There is a new App industry. The In-App Swindle. It kills the image of the App-Store. Apple claims to have a competitive advantage over other phone platforms because of the number of Apps they have. But a majority are Scam Apps.

The whole point of this blog is to bring new ideas to light. And calling out this credit card scam seems to be curbed from all angles. And I’m giving them a name – Scam Apps.

Why can’t we call this a scam?

First fight is on the App-Store itself. Many of these Scam Apps have paid stooges who give it five star reviews, despite hundreds of one star ones. So these Scam Apps are hard to spot from within the store. A good solution to this would be an eBay feedback model. A simple positive or negative rating. Too many negative ratings can easily flag someone for a scam.

But maybe it’s not in Apple’s interests to do so. They have quietly refunded some people who have been ripped off – which seems to be a clear sign that something is wrong. But they have yet to get rid of these Scam Apps.

It’s a store after all. And everyone is making money. And these Scam Apps are making a killing – definitely enough to make a difference to Apple’s marketshare figures. They make a cut of every In-App purchase too.

Nowhere is this clearer than the fact there even is a Top Grossing Chart. They have a Top Paid chart app, but this is for Apps that have made a killing from In-App purchases. Those Apps that have no In-App stuff, well, they would be in the Top Paid Apps Chart, no?

And in these Right Wing times, it seems like it’s not OK to take people to task for making money in any way. These people found a way to outsmart you, they deserve your money. It is one of the things you see in comments, possibly from paid stooges. A “you deserve it” attitude.

There’s also an anti-App buyers attitude. A real “well if you can afford an iPad, you can afford to get ripped off a thousand dollars”. And even better – “shouldn’t have bought an iPad at all”. And the good ol’ “computers are not for kids” one. Oh and let’s not forget “First world problem”.

Really unhelpful, missing the point and all it does is put money in the pockets of scamsters.

Ok. So there are valid uses for the In-App purchase.

In fact, this tech was likely invented for one industry alone – magazines. And then there are various plug-ins and upgrades that would qualify. But anyone and everyone can hide a little buy button, anywhere in the App, and swindle you. Yes, there are notifications now, but people don’t know what they are – they are trying to avoid Apps that do that too much to identify them.

Shopping at the App Store as it stands right now is much like a markets at Las Ramblas. You are constantly looking for pick-pockets.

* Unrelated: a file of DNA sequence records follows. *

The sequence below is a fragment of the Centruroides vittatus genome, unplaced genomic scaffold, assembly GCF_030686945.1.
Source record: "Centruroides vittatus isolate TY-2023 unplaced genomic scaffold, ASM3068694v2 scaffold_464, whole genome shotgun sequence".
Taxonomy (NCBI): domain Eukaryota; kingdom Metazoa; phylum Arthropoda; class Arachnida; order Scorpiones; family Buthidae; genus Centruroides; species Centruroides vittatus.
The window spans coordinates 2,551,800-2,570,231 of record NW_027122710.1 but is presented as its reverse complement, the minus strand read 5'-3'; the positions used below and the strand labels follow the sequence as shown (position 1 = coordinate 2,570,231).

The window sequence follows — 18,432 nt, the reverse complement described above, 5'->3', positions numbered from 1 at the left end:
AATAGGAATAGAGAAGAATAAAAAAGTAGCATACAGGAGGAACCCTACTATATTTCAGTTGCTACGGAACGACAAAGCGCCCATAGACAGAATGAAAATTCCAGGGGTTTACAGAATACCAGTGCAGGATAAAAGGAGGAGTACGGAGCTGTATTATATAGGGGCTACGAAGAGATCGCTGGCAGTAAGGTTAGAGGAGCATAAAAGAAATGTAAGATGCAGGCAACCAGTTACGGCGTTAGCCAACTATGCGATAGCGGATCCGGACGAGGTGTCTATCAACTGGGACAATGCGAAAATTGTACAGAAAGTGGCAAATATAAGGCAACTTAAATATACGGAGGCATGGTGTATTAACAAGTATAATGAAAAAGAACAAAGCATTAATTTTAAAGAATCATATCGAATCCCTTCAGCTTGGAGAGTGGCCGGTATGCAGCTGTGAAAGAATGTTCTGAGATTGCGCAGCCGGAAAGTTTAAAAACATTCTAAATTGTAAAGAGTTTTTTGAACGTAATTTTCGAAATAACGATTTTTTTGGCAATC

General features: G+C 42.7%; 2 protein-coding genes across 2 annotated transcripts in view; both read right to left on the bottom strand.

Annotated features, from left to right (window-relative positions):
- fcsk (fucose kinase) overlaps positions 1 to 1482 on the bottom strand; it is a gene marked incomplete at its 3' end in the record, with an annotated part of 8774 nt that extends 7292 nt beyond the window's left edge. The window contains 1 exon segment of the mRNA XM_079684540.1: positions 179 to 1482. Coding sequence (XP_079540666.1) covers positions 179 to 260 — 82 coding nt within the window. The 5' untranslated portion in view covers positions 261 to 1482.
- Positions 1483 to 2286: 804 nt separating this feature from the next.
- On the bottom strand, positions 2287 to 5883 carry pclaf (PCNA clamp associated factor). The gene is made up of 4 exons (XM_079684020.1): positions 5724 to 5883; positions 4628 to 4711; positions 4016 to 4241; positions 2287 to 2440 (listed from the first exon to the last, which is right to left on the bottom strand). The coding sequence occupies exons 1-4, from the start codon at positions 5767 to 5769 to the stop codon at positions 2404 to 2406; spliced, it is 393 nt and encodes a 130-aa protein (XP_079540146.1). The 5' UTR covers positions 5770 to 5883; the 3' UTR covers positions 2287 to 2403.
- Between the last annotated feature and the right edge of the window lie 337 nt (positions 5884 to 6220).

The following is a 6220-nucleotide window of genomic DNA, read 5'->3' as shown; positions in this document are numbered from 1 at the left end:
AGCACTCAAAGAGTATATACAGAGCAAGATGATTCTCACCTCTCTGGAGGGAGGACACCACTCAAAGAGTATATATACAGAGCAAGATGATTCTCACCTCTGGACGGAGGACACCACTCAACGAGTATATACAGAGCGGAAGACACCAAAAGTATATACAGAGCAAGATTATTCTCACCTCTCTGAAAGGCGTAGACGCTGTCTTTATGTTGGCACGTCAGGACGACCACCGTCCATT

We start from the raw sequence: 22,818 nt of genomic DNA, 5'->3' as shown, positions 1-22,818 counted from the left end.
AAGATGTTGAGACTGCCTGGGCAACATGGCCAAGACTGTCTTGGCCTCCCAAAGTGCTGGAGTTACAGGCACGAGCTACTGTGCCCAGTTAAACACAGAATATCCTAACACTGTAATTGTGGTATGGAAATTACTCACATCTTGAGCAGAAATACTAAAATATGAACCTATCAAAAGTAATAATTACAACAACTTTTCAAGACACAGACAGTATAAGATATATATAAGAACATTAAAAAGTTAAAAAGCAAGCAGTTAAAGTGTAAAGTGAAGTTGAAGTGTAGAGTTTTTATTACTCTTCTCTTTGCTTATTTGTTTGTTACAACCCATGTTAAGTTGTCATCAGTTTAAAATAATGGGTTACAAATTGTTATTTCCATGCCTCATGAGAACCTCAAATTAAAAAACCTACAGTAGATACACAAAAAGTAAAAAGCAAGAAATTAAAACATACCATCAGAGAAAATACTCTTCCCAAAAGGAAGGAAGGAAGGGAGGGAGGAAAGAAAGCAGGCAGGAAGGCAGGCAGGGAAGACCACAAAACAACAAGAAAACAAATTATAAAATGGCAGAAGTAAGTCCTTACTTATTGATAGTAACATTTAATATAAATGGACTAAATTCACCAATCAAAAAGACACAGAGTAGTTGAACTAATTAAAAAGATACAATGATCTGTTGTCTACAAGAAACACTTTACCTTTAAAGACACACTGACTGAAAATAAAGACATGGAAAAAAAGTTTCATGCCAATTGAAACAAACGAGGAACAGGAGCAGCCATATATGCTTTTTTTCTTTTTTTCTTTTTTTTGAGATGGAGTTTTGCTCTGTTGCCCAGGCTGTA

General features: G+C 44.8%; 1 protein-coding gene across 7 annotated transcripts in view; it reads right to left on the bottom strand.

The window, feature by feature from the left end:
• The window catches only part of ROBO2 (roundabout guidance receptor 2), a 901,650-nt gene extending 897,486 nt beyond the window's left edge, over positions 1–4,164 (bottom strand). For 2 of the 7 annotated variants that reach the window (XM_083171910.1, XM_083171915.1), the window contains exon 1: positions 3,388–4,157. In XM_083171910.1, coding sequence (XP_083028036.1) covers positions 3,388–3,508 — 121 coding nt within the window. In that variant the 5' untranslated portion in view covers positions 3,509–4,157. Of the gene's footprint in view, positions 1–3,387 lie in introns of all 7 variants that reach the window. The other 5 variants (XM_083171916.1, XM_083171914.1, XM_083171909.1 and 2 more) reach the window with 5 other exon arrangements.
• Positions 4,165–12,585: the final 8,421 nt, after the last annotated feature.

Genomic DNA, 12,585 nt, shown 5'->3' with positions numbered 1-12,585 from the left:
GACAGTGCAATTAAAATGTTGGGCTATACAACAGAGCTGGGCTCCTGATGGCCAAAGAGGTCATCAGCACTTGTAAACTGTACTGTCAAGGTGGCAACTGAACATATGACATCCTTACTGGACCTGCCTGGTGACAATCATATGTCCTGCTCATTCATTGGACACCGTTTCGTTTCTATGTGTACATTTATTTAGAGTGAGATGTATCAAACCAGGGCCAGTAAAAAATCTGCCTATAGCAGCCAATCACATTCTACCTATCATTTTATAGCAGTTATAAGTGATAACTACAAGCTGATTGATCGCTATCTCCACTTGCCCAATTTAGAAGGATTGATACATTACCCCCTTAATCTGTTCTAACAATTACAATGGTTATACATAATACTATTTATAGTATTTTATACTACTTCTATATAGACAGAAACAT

And it’s not just Apple. They are the biggest store so they deal with these issues. And less Apps on other platforms means there’s less people to keep an eye on. But security around those stores are even worse than Apple. Android has already had a high profile App scam.

Apple also seems to be setting the precedent on how Apps work. So it is essential they address this soon. Or this whole App thing will become $2 shop fodder. Cheap, shoddy products that is likely a scam.

There are answers. Don’t make Apps with In-App purchases free. Sure, I can see how Marvel comics wants their reader to be free and to charge for their books. But charge me 99 cents for the reader. Or do a LITE version that is free with a selection of Free books to hook me in. In short – FREE should be FREE.

Apps with In-App purchases should be clearly marked. With a big dollar sign. They are a different sort of App. Tell people they are only buying into part of something.

Clearer negative feedback will improve the quality of the store. I have a lot to say about the quality of Apps (in regards to music), but that is for a later time. But the star system is irrelevant and too easily swayed.

And be careful of ANY Free App you buy. Look on the left of your screen for what is the In-App purchases available.

Finally, there needs to be an attitude change. This shit is not OK. I can’t believe the shit we put up with. Leave bad feedback. Email developers. Warn your friends. Demand your money back. Kick back. For God’s sake. They are stealing our money right our of our pockets.

Smurfs swindling $1400 – http://www.tuaw.com/2011/02/09/smurf-it-all-to-smurf-in-app-purchases-ring-up-1-400-in-charge/

Android App security holes – http://www.informationweek.com/news/security/vulnerabilities/229218789

In-App Purchases Driving Top Grossing Apps –  http://www.clickz.com/clickz/column/2032615/-app-purchases-driving-grossing-apps

 

 

Wk24: Ten Questions about iCloud from a music fan.

Will we be trying to get off the cloud?

Apple announced, to much fanfare, the iCloud last week. A dynamic way of controlling files across all your devices, all stored on a central server.

I’m worried. Apple has really let their music business fall away in recent years. iTunes LP. Ping. They’ve been living on the success of 2005, and have done very little to expand their audience. iCloud was supposed to be their new way of revolutionising the music experience.

In short, everything you buy on iTunes can be re-downloaded to any device free of charge. You can also use your own music, uploaded to the “cloud”, and treated like purchased music, at a cost.

One of the things the music industry sometimes forgets is not everyone wants to own music. The CD era seems like an anomaly these days, because people had to buy music that fell out of a conservative radio format. So iCloud could be good for them.